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Fall trip features unique waterfall

Panther Creek Falls and spring-fed waterfall.

Panther Creek Falls and spring-fed waterfall. Skip Tschanz photo

Are you as tired of triple-digit weather and insane numbers of wildfires as I am?

A 600-mile road trip to Pocatello, Idaho, was the straw that broke the camel’s back. It was smoky all the way.

I guess the only way to have any fun outside is to go on another road trip. If you are tired of not being able to enjoy the great out-of-doors, I may have found an adventure for you.

It is great way to see some fine northwest fall scenery coupled with a treasure hunt. Sound interesting?

Here’s what you will need: A full tank of gasoline, a camera, and a picnic basket full of cheese, bread and your favorite beverages.

A map of Washington’s Gifford Pinchot National Forest would be an added benefit.

And don’t forget your ten essentials just in case something goes amiss.

One more thing you will need: A healthy sense of adventure.

Our quest is to find a waterfall that has no trailhead, no parking lot and an access trail that is all but deliberately camouflaged.

We are going on a search for Panther Creek Falls, one of the most unique waterfalls in our country.

We start our adventure by driving to Carson on Washington’s Highway 14. From Carson, follow the Wind River Highway north for about five miles. Turn right on Old State Road and follow that route for another 5-6 miles to Panther Creek Road.

This road is a nice paved, one-lane forest service road with turnouts. It winds its way through a lush Douglas fir forest that sports an understory of both vine and bigleaf maples.

If you have timed your adventure just right the fall colors should be outstanding.

Follow Panther Creek Road for about 7.5 miles to a small gravel pit that has a dirt parking area. On the way, you will encounter an unsigned fork in the road; take the right fork.

This is the only wide spot in the road, so don’t miss it.

I should also mention that they haven’t wasted a lot of money on signs in this area.

Park at the gravel pit and walk back along the right-hand side of the road for about 100 feet to a small but well-worn trail that drops into the forest.

This trail does three nice and easy switchbacks down to a sturdy viewing platform. And there it is, Panther Creek Falls.

So outstanding they will take your breath away. It’s a symphony in water that is almost too complex to describe; you just have to see it.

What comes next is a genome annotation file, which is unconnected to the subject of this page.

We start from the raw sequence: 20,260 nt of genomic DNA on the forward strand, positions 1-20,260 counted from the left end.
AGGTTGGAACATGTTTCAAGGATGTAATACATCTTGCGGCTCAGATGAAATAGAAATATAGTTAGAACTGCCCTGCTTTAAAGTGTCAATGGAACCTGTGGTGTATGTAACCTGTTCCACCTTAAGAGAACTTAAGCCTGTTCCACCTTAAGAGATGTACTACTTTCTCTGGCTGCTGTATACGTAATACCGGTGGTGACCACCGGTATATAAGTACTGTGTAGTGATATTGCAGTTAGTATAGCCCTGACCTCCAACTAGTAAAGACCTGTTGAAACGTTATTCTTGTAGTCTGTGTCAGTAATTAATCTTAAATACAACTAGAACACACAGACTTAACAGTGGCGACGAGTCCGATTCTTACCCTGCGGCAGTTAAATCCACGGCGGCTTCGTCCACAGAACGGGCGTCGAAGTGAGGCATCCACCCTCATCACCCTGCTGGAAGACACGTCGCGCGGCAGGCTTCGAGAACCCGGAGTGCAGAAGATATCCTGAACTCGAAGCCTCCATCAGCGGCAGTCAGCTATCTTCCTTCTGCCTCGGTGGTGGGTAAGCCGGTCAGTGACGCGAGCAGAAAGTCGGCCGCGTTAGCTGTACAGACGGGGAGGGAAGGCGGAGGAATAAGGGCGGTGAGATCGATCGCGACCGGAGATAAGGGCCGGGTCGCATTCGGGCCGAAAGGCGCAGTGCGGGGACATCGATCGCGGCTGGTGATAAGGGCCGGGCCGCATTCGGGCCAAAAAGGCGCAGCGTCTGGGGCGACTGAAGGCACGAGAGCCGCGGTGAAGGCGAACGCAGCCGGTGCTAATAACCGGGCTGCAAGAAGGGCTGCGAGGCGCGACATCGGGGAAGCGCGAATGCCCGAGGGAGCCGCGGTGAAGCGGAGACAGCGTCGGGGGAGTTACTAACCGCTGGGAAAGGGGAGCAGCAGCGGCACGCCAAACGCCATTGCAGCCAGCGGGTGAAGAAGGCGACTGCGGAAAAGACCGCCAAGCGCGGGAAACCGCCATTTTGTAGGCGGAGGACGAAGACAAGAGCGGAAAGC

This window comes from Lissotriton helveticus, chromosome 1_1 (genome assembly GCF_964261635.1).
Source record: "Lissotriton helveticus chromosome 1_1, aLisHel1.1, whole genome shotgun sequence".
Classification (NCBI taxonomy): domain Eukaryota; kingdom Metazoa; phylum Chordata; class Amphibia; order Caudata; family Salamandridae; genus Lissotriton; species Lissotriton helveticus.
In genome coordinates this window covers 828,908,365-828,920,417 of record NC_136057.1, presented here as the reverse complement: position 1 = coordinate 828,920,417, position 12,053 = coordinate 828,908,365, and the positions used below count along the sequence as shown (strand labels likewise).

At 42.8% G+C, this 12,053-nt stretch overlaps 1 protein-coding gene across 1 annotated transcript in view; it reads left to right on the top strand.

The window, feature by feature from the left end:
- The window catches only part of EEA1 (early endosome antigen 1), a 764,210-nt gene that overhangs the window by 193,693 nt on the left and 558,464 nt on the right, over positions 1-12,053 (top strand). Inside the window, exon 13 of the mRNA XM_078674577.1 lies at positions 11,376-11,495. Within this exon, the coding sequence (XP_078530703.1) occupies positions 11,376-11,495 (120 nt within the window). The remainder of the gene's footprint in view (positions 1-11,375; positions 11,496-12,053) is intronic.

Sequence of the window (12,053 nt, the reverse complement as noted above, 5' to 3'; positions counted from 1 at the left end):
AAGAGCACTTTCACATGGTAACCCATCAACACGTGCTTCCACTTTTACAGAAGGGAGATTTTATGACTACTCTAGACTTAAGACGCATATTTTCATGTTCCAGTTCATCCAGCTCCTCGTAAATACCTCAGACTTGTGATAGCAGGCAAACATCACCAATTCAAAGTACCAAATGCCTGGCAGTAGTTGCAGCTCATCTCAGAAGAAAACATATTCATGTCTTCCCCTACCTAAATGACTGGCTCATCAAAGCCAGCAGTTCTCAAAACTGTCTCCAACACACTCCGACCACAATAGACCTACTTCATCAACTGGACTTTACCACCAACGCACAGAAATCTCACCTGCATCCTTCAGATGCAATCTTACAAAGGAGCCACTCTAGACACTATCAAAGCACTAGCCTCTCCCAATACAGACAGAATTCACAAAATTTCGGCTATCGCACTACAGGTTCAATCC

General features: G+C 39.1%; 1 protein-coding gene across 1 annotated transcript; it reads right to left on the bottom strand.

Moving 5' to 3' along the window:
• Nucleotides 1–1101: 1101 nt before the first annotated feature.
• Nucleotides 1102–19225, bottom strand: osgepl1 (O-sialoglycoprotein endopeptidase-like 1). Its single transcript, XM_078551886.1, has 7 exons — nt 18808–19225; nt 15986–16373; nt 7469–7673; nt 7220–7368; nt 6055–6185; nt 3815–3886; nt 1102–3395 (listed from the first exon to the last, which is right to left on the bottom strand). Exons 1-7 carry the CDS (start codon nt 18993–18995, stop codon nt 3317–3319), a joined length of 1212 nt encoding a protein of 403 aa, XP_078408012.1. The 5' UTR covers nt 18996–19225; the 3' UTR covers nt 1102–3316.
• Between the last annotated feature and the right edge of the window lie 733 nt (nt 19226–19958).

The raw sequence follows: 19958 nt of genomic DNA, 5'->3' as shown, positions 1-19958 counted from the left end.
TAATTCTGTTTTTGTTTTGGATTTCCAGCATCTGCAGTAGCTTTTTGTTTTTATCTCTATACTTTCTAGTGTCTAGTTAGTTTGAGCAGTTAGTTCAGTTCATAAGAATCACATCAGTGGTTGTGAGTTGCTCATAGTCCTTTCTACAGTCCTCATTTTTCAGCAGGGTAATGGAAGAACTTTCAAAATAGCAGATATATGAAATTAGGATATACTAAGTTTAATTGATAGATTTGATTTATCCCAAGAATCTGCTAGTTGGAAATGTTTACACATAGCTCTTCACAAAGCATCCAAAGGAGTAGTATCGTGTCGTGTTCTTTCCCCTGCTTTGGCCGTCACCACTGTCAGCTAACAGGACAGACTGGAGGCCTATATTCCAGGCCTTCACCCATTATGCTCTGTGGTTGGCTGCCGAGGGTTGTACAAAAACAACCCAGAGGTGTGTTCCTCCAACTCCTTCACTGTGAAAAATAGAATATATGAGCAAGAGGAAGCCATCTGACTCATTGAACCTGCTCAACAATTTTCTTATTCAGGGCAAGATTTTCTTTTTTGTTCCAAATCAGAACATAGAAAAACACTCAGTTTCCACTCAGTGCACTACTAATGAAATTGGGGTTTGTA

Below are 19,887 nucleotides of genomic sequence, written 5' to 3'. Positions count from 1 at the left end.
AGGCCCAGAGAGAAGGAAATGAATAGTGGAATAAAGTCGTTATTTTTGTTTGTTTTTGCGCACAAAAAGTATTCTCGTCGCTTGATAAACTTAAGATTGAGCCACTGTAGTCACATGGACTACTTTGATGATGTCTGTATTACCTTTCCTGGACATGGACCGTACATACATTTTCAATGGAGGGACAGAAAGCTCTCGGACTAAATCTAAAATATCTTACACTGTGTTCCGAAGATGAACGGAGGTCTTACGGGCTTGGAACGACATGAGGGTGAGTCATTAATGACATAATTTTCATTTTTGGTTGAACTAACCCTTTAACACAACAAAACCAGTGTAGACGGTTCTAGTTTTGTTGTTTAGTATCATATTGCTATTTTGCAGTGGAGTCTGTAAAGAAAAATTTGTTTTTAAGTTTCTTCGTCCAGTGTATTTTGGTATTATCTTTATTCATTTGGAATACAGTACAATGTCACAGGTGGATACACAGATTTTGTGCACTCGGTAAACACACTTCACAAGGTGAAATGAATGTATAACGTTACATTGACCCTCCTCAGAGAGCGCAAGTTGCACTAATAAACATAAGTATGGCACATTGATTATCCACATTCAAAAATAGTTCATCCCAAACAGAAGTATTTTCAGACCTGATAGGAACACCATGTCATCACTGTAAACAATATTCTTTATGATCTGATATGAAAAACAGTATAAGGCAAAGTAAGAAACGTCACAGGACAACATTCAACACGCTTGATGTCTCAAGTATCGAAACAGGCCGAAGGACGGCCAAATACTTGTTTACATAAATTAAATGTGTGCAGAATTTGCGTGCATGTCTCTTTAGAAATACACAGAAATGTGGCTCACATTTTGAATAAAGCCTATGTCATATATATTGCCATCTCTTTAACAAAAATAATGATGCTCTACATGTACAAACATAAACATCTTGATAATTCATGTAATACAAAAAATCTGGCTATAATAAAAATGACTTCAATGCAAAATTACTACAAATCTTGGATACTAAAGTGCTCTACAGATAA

130 feet high and 100 feet wide with the same water flow as Multnomah Falls!

These falls are so big that you can’t get them all in one picture.

In fact there are two waterfalls going on at the same time. From the north, powerful Panther Creek slams into a basalt trough.

A tiny tongue finds a crack in the basalt, but the main flow does a hard right-hand turn and then a sideways horsetail to the creek bed below. Facing the wall across the creek you will see an 80-foot-wide band of springs that complete this amazing show.

All in all, this is about the nicest water show I have ever seen. Best of all, there are no crowds and no tourists jostling for the best camera angles. Just my wife Janet, myself and the creek.

Okay, are you ready to continue your trek?

Continue following Panther Creek Road through a zone of second- and third-growth forest to an intersection named “Four Corners.” Take a right-hand turn here and you will be headed towards Goose Lake and the town of Trout Lake on forest service road No. 60.

The forest service has a system for numbering their roads: A two-digit road is fairly well maintained and will take you to a county or state road. A four-digit road will take you to a two-digit road and a three-digit road is not well maintained and will take you to a dead-end.

Continue following forest service road No. 60 to Goose Lake. Here is our picnic spot.

Goose Lake is a hidden gem in the fall, a rollicking madhouse in the heat of the summer.

There are lots of picture postcard photo opportunities here.

Thank goodness for digital cameras — I don’t have to worry about whether or not I brought enough film.

After lunch you can continue to Trout Lake with two or three more short hiking opportunities. Natural Bridge and Ice Cave Trail are both nice, short and lots of fun.

Trout Lake is not far away at this point. If you do the entire loop the total distance is 125 miles, but keep in mind much of this is on 30-mile-an-hour roads.

Have fun, keep safe and take lots of pictures.

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